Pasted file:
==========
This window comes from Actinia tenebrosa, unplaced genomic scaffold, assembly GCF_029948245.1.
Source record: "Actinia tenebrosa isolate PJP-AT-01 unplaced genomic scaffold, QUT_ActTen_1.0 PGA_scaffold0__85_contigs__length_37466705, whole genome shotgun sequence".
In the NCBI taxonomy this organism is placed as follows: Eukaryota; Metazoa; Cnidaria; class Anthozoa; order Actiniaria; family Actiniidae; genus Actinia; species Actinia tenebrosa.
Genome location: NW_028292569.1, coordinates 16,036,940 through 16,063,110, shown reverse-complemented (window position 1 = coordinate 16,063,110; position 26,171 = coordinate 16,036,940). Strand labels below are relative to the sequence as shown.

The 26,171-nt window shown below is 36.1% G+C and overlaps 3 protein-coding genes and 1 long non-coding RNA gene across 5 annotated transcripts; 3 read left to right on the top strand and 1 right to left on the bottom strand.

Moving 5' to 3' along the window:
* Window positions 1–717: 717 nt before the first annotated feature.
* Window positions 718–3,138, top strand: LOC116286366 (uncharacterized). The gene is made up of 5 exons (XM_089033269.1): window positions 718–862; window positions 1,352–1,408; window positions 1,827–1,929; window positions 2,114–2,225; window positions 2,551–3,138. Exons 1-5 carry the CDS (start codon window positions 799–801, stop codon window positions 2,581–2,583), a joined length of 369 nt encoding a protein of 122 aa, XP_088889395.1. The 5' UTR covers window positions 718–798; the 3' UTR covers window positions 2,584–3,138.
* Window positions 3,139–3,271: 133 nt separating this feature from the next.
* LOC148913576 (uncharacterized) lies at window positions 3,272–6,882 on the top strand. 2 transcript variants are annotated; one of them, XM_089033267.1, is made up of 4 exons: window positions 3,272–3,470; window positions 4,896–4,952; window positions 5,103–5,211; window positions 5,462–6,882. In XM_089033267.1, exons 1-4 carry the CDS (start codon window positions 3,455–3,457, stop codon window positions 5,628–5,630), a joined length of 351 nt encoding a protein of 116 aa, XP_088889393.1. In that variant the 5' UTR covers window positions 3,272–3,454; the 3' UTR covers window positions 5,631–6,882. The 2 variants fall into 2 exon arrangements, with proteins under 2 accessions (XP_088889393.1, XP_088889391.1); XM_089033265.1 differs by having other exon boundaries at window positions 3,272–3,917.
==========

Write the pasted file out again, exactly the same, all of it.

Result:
This window comes from Actinia tenebrosa, unplaced genomic scaffold, assembly GCF_029948245.1.
Source record: "Actinia tenebrosa isolate PJP-AT-01 unplaced genomic scaffold, QUT_ActTen_1.0 PGA_scaffold0__85_contigs__length_37466705, whole genome shotgun sequence".
In the NCBI taxonomy this organism is placed as follows: Eukaryota; Metazoa; Cnidaria; class Anthozoa; order Actiniaria; family Actiniidae; genus Actinia; species Actinia tenebrosa.
Genome location: NW_028292569.1, coordinates 16,036,940 through 16,063,110, shown reverse-complemented (window position 1 = coordinate 16,063,110; position 26,171 = coordinate 16,036,940). Strand labels below are relative to the sequence as shown.

The 26,171-nt window shown below is 36.1% G+C and overlaps 3 protein-coding genes and 1 long non-coding RNA gene across 5 annotated transcripts; 3 read left to right on the top strand and 1 right to left on the bottom strand.

Moving 5' to 3' along the window:
* Window positions 1–717: 717 nt before the first annotated feature.
* Window positions 718–3,138, top strand: LOC116286366 (uncharacterized). The gene is made up of 5 exons (XM_089033269.1): window positions 718–862; window positions 1,352–1,408; window positions 1,827–1,929; window positions 2,114–2,225; window positions 2,551–3,138. Exons 1-5 carry the CDS (start codon window positions 799–801, stop codon window positions 2,581–2,583), a joined length of 369 nt encoding a protein of 122 aa, XP_088889395.1. The 5' UTR covers window positions 718–798; the 3' UTR covers window positions 2,584–3,138.
* Window positions 3,139–3,271: 133 nt separating this feature from the next.
* LOC148913576 (uncharacterized) lies at window positions 3,272–6,882 on the top strand. 2 transcript variants are annotated; one of them, XM_089033267.1, is made up of 4 exons: window positions 3,272–3,470; window positions 4,896–4,952; window positions 5,103–5,211; window positions 5,462–6,882. In XM_089033267.1, exons 1-4 carry the CDS (start codon window positions 3,455–3,457, stop codon window positions 5,628–5,630), a joined length of 351 nt encoding a protein of 116 aa, XP_088889393.1. In that variant the 5' UTR covers window positions 3,272–3,454; the 3' UTR covers window positions 5,631–6,882. The 2 variants fall into 2 exon arrangements, with proteins under 2 accessions (XP_088889393.1, XP_088889391.1); XM_089033265.1 differs by having other exon boundaries at window positions 3,272–3,917.